For 6+ years now I’ve been dealing with a bat colony that developed in my attic. I went through a long period this past summer/fall with no more bats apparent, and the painters closed up or steelwooled another small hole or two they found around the attic roof lines. I have resisted paying a small fortune for “some bat guy” to find entry points; there are no obvious signs around soffits or elsewhere.

However, in the last 4-6 weeks I’ve trapped 3 more after hearing scratching in the wall of a spare bedroom. They’re “generally” in the same part of the house.

From the literature I thought they only hibernated and were inactive in the winter up here in NH. But is it feasible they are still flying at night in this sub-freezing weather? I wonder if I’m dealing with finishing off a colony that is hibernating up there, or if they are actually / actively coming back?

I would get a “bat guy”. You don’t want guano in your attic.

Bats are seriously cool, and I would want (if possible) for them to be relocated. But you have to find the entry point and seal it, and paying a bat guy (who is on the hook if he misses something) is probably worth it.



I trust you are aware bats are responsible for more rabies in the country than say dogs - If you show up at the hospital are report a bat bite you will get an unpleasant set of treatments. In the event the authorities cannot find the bat (like the bat is trapped in your house) and determine the specific bat that bit you is not rabid, things can get more complex.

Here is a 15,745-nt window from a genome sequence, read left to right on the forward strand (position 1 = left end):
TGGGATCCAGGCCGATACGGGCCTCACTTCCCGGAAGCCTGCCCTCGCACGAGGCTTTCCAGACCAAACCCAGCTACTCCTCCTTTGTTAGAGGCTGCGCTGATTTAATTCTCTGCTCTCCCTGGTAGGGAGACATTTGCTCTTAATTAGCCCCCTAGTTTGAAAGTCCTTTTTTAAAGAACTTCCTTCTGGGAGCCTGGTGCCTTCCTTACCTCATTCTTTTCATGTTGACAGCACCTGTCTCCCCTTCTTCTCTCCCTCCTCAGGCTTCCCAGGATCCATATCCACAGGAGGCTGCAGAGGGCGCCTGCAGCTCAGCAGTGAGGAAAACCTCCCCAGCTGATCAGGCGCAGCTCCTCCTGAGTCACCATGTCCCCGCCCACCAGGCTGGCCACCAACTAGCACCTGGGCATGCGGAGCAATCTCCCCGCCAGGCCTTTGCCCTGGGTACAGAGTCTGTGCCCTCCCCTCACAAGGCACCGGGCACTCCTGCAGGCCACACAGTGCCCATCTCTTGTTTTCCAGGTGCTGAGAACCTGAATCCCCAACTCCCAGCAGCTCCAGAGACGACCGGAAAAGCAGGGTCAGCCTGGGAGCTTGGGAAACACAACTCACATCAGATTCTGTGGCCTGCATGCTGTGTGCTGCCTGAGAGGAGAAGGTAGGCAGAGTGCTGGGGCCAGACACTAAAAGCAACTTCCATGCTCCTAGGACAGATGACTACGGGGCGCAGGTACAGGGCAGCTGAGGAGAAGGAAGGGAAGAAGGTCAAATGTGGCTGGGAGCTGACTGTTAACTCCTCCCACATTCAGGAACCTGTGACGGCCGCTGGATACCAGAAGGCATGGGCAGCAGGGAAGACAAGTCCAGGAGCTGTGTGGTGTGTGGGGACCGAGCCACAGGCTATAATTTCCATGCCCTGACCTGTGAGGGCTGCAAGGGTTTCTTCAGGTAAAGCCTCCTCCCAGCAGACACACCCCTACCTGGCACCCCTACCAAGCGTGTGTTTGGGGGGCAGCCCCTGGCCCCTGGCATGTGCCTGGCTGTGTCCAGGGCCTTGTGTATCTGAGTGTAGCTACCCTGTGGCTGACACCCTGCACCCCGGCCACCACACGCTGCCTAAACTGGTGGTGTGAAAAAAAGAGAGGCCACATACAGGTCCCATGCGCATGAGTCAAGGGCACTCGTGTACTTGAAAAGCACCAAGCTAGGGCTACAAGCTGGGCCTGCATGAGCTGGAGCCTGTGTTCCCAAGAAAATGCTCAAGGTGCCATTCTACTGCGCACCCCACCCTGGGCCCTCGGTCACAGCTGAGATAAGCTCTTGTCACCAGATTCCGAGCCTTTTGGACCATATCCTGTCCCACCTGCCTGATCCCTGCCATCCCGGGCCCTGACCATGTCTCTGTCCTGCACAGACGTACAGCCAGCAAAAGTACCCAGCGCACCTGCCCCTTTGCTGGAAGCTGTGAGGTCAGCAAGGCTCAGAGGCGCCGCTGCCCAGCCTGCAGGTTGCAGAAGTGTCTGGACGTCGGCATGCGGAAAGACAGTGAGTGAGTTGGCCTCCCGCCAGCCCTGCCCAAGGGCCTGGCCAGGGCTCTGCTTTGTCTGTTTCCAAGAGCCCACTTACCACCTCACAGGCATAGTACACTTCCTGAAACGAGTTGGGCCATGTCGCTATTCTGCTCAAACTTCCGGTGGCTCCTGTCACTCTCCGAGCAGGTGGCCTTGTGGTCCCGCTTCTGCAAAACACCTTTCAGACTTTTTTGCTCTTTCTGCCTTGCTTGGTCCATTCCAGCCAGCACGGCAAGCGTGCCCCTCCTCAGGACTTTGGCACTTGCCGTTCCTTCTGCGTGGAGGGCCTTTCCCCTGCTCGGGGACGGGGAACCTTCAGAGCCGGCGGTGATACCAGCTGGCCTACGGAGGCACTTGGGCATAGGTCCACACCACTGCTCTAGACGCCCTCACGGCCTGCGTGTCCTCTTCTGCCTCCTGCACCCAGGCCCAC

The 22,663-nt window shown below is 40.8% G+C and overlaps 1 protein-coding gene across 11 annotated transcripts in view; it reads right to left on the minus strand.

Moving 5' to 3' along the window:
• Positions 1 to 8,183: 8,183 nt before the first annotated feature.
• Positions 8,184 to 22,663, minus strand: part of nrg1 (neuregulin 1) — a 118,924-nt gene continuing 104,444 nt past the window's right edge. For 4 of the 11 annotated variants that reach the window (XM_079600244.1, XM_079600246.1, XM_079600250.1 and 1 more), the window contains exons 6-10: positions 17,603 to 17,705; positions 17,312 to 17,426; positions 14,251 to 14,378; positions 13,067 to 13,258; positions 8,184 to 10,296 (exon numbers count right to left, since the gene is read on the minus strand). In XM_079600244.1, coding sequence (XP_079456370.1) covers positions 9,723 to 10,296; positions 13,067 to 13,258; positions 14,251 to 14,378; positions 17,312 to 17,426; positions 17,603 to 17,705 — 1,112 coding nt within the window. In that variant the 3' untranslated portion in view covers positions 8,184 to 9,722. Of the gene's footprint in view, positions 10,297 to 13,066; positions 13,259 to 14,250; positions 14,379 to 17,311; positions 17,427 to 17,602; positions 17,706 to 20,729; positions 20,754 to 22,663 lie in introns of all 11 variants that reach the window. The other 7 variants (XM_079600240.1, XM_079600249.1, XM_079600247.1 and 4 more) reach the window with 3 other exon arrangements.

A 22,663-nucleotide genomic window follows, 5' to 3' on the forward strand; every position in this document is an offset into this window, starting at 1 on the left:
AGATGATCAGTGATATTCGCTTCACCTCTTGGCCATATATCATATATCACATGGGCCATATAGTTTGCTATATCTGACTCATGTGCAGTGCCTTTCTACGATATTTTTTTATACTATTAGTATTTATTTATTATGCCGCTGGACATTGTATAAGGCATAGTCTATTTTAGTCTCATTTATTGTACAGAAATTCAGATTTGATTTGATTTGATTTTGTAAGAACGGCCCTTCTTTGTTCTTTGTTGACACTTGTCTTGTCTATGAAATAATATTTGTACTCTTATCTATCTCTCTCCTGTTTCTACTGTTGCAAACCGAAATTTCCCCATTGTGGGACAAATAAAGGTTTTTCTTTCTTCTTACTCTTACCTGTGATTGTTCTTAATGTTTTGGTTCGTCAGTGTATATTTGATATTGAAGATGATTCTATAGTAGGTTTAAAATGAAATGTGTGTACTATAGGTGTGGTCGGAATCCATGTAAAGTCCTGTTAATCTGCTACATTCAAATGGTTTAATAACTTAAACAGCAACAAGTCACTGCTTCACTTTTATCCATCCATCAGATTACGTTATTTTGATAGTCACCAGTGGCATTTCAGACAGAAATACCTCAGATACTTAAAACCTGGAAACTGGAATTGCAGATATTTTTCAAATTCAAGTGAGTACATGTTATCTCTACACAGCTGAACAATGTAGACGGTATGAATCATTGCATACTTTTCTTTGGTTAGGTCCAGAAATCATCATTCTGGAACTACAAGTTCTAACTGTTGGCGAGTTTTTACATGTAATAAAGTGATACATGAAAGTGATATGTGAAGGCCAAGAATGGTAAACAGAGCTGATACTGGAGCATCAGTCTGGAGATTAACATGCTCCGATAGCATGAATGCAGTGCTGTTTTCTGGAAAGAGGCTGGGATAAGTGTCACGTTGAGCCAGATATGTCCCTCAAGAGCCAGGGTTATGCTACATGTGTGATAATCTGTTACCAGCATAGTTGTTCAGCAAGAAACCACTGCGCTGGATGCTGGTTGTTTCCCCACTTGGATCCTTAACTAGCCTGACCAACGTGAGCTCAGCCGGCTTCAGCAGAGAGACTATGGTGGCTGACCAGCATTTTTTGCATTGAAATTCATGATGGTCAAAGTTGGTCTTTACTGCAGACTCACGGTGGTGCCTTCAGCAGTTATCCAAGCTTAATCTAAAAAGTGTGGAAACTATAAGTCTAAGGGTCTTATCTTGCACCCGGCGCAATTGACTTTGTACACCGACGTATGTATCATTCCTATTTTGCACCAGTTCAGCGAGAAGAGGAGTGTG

Recommendation - Get the bat guy and make darn sure your attic is bat proof.

My wife is an animal rehab person. She is vaccinated for rabies – like vets. And when she gets bitten by a bat of unknown condition she has to go through a series of injections.


My elderly mother lives in a 150
Yr old house which has a basement made out of solid rock, blasted with dynamite I assume, full of nooks and crannies.

She had a bat which, once every 6 months will fly upstairs, circle the living room and fly away. Never been able to find it. Haven’t seen it in about 2 years though.

Her attitude was “shrug”. She was more upset about the raccoons that chewed their way into the attic and yes, steel wool and other gruesome dispatch were used. She’s 87.

So yeah it happens.

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For years we went to live plays in the old Fallon House Theater in Columbia, California, in the Sierra foothills… It’s a historic Gold Rush town, the theater had no heat or A/c, so summers were pretty warm. Somewhere there were bats, ad sometime during a play a few bats would come out and swoop around the audience and vanish again. But a couple decades ago they closed it up, added A/C, so, sadly, no more little critters any more, at least inside… UOP, University Of the Pacific (Stockton, CA), put on the plays, always good, new talents, well done… Been year now since we’ve gone, but the bats, they abound in the area, old buildings, mines, caves, any evening, if you watch, you’ll see them out on the hunt, doing their bat things…